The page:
Digitalisation in the accounting industry is inevitable. Rather than being wary of digitalisation, accountants should see it as an opportunity for growth, transformation and staying ahead of competition.
In his dealings with more than 7000 accountancy practices a year, Chris Pattas, director of Sage Australia’s accounting division, observes that nowadays clients want more from their accountants than ever before. “Clients want insights, advice, a fast turnaround,” he says.
As an integrated accounting, payroll and payment systems provider, Sage Australia offers tools and services to support accountants and help them grow their practices.
It provides advice on how firms can adopt best practices in three key areas of their practice: compliance, client management and practice management.
Picture: Chris Pattas, Sage Australia.
Managing workflows more efficiently can present a challenge, especially if clients rely on several forms of bookkeeping software, or none at all.
“All that data – wherever it is – needs to go through their systems so they can complete the compliance process.” Pattas explains. “This can lead to manual rekeying and mapping of data.”
By using a cloud-based data management software solution instead, accountants can connect to multiple bookkeeping software and transfer data faster.
2. Client management
Technology can keep clients engaged with a practice, from onboarding clients to collecting signatures. Submitting taxes to the Australian Taxation Office (ATO), for example, is slowed down by face-to-face client reviews, says Pattas. Digitalisation enables the client to track an accountant’s progress and sign off at their own convenience, including outside of traditional business hours.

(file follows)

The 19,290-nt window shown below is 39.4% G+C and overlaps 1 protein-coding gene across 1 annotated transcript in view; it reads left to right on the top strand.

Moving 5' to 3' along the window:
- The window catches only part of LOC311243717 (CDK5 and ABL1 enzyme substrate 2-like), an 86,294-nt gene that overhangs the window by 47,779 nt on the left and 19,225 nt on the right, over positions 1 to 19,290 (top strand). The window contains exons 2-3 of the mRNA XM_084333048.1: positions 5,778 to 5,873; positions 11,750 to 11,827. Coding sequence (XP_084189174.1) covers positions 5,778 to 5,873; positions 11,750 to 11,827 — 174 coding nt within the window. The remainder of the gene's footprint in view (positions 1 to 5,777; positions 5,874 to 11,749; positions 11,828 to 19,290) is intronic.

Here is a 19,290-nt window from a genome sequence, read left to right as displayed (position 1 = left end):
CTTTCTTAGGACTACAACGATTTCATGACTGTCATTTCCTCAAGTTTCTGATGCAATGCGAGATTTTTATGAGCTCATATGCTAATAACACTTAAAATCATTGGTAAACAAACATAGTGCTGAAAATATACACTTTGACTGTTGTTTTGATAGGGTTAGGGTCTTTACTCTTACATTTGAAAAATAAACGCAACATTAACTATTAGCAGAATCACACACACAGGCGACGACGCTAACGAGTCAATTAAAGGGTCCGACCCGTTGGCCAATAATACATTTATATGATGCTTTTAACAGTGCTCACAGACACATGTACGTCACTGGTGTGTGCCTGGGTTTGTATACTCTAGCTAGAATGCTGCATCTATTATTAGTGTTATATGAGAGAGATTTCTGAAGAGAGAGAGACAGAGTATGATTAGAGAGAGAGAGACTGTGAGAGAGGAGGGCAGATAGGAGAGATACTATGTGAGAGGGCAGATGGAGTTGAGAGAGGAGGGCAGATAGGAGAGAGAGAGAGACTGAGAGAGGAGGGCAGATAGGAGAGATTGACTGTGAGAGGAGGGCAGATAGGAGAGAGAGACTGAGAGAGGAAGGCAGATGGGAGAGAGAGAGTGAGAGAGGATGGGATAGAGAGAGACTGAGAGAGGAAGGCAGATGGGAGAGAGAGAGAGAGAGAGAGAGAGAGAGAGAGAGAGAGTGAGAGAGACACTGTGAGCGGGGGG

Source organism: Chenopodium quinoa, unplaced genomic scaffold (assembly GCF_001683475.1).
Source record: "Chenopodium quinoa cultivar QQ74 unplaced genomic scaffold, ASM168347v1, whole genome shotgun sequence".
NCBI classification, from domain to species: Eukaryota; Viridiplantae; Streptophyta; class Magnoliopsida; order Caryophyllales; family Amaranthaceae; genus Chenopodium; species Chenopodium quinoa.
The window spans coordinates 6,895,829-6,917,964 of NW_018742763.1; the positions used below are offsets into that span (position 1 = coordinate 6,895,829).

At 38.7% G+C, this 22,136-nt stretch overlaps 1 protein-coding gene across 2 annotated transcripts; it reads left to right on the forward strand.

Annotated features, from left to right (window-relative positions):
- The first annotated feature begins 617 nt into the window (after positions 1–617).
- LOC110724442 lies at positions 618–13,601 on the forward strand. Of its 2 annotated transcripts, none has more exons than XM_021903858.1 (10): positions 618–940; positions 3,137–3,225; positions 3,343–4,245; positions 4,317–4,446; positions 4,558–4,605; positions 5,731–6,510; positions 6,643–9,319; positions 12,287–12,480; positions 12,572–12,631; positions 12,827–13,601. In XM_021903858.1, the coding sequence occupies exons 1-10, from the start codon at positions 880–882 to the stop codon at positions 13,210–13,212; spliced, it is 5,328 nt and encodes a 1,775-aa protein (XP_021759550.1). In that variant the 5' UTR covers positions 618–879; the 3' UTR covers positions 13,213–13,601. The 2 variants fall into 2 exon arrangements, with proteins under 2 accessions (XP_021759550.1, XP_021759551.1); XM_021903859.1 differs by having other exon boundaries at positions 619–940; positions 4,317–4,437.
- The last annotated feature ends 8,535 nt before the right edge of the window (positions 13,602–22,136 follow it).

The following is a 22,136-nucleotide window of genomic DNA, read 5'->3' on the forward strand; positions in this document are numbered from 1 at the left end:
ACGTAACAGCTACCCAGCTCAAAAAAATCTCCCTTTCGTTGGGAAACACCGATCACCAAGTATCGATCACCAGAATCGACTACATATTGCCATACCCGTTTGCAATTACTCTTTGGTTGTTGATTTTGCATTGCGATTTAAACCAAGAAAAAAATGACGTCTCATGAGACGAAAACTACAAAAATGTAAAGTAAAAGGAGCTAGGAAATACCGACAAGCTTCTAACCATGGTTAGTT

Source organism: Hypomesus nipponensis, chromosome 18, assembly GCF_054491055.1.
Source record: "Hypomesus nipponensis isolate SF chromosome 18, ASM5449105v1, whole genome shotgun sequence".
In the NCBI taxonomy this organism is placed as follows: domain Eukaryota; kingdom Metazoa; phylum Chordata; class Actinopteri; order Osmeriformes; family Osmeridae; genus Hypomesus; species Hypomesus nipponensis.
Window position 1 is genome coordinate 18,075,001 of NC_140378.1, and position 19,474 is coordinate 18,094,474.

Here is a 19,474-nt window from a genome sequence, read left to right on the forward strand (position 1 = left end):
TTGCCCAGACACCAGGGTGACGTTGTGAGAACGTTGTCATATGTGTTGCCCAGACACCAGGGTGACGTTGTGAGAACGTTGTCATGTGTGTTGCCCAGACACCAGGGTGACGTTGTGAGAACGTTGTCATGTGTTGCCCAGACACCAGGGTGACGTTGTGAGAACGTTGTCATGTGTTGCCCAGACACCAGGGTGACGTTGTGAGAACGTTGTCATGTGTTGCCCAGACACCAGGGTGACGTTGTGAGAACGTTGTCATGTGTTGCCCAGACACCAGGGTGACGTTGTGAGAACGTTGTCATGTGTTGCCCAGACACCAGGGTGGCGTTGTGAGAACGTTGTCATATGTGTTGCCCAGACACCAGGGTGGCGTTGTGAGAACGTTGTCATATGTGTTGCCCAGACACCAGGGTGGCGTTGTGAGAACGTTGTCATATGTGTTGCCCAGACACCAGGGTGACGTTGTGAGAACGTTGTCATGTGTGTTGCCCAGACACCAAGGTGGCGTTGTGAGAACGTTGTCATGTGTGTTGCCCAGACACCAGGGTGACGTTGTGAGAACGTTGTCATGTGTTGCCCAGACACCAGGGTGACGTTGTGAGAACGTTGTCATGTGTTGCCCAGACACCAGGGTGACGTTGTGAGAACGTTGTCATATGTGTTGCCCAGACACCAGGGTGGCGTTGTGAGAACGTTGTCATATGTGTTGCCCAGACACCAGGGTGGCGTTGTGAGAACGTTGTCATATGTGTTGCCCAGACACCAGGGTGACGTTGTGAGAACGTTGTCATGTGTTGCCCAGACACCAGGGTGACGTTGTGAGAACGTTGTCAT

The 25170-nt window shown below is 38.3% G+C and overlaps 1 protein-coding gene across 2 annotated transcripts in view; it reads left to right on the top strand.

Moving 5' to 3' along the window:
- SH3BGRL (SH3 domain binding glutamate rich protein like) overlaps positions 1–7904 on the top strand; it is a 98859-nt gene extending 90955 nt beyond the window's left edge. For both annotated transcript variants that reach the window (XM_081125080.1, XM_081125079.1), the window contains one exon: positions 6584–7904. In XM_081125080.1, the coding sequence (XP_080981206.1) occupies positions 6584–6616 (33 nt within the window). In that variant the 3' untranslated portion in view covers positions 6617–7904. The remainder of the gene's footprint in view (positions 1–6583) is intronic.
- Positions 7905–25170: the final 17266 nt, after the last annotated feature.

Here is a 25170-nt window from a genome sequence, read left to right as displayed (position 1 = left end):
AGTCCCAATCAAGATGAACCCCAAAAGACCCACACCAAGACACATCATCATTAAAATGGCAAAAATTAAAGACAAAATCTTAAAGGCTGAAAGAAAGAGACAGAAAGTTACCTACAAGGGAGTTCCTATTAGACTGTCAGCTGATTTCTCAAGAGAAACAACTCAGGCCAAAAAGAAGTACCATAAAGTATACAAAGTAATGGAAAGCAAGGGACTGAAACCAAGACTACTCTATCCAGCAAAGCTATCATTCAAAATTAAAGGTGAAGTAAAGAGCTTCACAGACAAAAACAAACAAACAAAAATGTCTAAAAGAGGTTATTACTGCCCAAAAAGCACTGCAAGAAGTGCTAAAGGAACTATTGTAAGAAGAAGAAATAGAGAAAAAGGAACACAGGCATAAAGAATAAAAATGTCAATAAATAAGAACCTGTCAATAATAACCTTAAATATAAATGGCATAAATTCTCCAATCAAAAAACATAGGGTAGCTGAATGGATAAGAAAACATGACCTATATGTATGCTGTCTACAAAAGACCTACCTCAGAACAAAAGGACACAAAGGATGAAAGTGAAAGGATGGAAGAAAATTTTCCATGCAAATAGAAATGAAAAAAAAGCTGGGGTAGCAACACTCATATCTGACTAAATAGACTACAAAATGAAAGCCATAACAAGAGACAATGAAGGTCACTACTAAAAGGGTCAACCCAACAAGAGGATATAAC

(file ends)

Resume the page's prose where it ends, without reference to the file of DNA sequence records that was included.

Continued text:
3. Practice management
Experienced third-party support can illuminate how a business can better operate – from people management to payroll.
“Clients tell us it’s very hard to recruit and to replace accountants,” says Pattas. “A practice management solution helps them see how technology can not only add to running an effective operation, but also create a great environment to practise in.”
He suggests adopting these best practices to benefit from new technology:
Streamline workflows: Partnering with a platform agnostic technology provider can “take away a lot of labour or risk to speed up processes,” says Pattas. He points out that removing unnecessary processes, such as manually rekeying in data systems, can save up to 30% of time spent on a year-end compliance engagement.
“This might not sound like a lot… but over the course of weeks, months, years of doing compliance work, you can save hundreds of hours that can be transferred to more value-adding activities,” he adds.
“You can save hundreds of hours that can be transferred to more value-adding activities.”
Prioritise convenience: Phasing out physical documents and in-person signature collection in favour of electronic sign-off methods gives clients the chance to review and finalise documents at a time and place that’s hassle-free for them. For many clients, replacing the traditional back-and-forth with clear, simple online instructions also makes them feel like a VIP, says Pattas.
Invest in personalised support and troubleshooting processes: Pattas emphasises that digital tools work best when used by capable people. Investing in training or online resources, so that staff feel comfortable using the right tools, can make a huge difference to a practice’s productivity.
The automation of sending personalised emails that explain what it’s like to deal with a practice when onboarding clients, for example, or thanking clients for their time following an engagement, adds a level of personalisation to a great digital experience.
Find out more:
Request a call and demo on 1800 660 670 (in Australia) or visit sage.com/au/bestpractice